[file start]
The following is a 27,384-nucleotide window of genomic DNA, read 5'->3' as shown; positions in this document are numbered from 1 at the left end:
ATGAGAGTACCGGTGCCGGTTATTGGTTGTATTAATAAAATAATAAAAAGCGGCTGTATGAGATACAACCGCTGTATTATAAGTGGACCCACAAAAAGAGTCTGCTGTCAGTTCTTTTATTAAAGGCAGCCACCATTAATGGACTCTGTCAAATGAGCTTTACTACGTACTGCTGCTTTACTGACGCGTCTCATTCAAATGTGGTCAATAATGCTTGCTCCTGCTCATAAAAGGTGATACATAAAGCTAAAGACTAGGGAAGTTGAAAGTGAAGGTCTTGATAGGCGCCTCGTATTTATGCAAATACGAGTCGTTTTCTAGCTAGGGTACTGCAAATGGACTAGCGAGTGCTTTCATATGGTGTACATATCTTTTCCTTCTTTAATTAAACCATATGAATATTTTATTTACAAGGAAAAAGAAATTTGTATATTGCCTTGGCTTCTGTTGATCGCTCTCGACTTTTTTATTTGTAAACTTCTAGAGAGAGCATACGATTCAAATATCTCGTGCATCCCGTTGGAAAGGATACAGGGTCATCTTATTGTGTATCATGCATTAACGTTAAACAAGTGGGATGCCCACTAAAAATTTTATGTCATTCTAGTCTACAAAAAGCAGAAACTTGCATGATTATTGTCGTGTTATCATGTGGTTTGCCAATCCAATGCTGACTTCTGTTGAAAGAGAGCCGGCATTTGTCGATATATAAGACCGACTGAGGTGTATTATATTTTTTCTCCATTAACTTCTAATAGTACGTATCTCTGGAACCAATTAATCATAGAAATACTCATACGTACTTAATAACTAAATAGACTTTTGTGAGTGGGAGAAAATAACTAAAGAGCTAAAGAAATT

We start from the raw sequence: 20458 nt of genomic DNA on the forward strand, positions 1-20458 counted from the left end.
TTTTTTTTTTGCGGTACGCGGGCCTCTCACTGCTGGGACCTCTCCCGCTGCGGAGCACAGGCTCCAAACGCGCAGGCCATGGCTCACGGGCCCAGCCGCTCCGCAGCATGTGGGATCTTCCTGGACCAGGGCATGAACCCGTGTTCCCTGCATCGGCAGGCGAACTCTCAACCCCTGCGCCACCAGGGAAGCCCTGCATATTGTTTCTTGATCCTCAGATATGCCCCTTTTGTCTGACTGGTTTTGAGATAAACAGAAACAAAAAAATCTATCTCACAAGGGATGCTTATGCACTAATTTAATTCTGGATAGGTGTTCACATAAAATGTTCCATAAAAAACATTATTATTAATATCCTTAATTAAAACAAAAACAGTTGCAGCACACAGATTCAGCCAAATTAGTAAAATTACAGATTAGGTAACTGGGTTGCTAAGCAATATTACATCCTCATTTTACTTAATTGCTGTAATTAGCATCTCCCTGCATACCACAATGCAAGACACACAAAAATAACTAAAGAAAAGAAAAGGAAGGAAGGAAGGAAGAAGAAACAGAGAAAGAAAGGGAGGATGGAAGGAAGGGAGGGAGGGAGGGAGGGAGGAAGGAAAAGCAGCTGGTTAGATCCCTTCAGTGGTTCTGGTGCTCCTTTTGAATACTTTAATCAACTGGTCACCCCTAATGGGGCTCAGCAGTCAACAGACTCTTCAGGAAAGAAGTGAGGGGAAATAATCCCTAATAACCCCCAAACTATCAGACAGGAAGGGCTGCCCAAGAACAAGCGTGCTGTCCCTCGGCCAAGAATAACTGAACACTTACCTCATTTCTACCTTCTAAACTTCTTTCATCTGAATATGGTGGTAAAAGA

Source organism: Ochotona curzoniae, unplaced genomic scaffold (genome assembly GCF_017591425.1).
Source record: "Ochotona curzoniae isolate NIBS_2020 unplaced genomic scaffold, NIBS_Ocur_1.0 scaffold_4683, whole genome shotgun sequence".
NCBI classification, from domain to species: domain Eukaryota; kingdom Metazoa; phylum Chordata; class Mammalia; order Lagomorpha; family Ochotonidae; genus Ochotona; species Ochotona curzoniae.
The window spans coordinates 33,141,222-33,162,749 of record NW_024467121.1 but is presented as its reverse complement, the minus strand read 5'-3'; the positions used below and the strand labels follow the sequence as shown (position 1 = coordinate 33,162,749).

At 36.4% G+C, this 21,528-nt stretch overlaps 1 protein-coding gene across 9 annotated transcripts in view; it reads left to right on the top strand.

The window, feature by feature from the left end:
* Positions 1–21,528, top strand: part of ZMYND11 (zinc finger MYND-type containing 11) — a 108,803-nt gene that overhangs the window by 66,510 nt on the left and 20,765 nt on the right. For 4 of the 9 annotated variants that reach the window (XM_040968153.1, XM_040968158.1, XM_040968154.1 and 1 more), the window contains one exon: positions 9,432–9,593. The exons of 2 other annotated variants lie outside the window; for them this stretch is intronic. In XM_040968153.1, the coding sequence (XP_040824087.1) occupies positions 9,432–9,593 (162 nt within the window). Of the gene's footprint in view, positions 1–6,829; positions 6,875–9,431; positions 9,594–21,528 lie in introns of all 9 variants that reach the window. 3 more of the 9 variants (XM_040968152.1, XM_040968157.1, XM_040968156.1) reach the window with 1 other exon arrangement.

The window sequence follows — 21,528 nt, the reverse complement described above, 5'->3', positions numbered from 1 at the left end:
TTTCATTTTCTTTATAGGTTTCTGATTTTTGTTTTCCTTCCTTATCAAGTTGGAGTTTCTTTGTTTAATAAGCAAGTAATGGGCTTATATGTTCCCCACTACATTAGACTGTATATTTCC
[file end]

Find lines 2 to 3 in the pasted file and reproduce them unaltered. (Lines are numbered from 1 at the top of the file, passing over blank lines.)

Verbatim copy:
ATGAGAGTACCGGTGCCGGTTATTGGTTGTATTAATAAAATAATAAAAAGCGGCTGTATGAGATACAACCGCTGTATTATAAGTGGACCCACAAAAAGAGTCTGCTGTCAGTTCTTTTATTAAAGGCAGCCACCATTAATGGACTCTGTCAAATGAGCTTTACTACGTACTGCTGCTTTACTGACGCGTCTCATTCAAATGTGGTCAATAATGCTTGCTCCTGCTCATAAAAGGTGATACATAAAGCTAAAGACTAGGGAAGTTGAAAGTGAAGGTCTTGATAGGCGCCTCGTATTTATGCAAATACGAGTCGTTTTCTAGCTAGGGTACTGCAAATGGACTAGCGAGTGCTTTCATATGGTGTACATATCTTTTCCTTCTTTAATTAAACCATATGAATATTTTATTTACAAGGAAAAAGAAATTTGTATATTGCCTTGGCTTCTGTTGATCGCTCTCGACTTTTTTATTTGTAAACTTCTAGAGAGAGCATACGATTCAAATATCTCGTGCATCCCGTTGGAAAGGATACAGGGTCATCTTATTGTGTATCATGCATTAACGTTAAACAAGTGGGATGCCCACTAAAAATTTTATGTCATTCTAGTCTACAAAAAGCAGAAACTTGCATGATTATTGTCGTGTTATCATGTGGTTTGCCAATCCAATGCTGACTTCTGTTGAAAGAGAGCCGGCATTTGTCGATATATAAGACCGACTGAGGTGTATTATATTTTTTCTCCATTAACTTCTAATAGTACGTATCTCTGGAACCAATTAATCATAGAAATACTCATACGTACTTAATAACTAAATAGACTTTTGTGAGTGGGAGAAAATAACTAAAGAGCTAAAGAAATT

We start from the raw sequence: 20458 nt of genomic DNA on the forward strand, positions 1-20458 counted from the left end.